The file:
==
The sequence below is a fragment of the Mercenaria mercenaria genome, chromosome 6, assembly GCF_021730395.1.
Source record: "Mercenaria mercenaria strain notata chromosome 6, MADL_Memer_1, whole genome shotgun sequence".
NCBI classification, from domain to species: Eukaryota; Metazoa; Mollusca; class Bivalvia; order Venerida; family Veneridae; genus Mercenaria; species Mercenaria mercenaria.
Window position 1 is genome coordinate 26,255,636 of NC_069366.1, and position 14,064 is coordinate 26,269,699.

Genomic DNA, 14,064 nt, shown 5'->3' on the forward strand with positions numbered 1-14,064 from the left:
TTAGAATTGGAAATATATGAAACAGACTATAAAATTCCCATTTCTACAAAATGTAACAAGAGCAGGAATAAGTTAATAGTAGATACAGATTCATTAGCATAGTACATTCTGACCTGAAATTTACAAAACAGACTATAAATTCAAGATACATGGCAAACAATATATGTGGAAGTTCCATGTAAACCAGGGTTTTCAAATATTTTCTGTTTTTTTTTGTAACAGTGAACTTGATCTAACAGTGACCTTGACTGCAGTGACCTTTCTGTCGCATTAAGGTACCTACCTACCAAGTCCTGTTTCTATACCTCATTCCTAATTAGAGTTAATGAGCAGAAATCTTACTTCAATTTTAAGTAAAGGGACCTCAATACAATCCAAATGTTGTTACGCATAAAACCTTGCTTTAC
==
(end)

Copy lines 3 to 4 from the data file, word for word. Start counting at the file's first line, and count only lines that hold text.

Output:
NCBI classification, from domain to species: Eukaryota; Metazoa; Mollusca; class Bivalvia; order Venerida; family Veneridae; genus Mercenaria; species Mercenaria mercenaria.
Window position 1 is genome coordinate 26,255,636 of NC_069366.1, and position 14,064 is coordinate 26,269,699.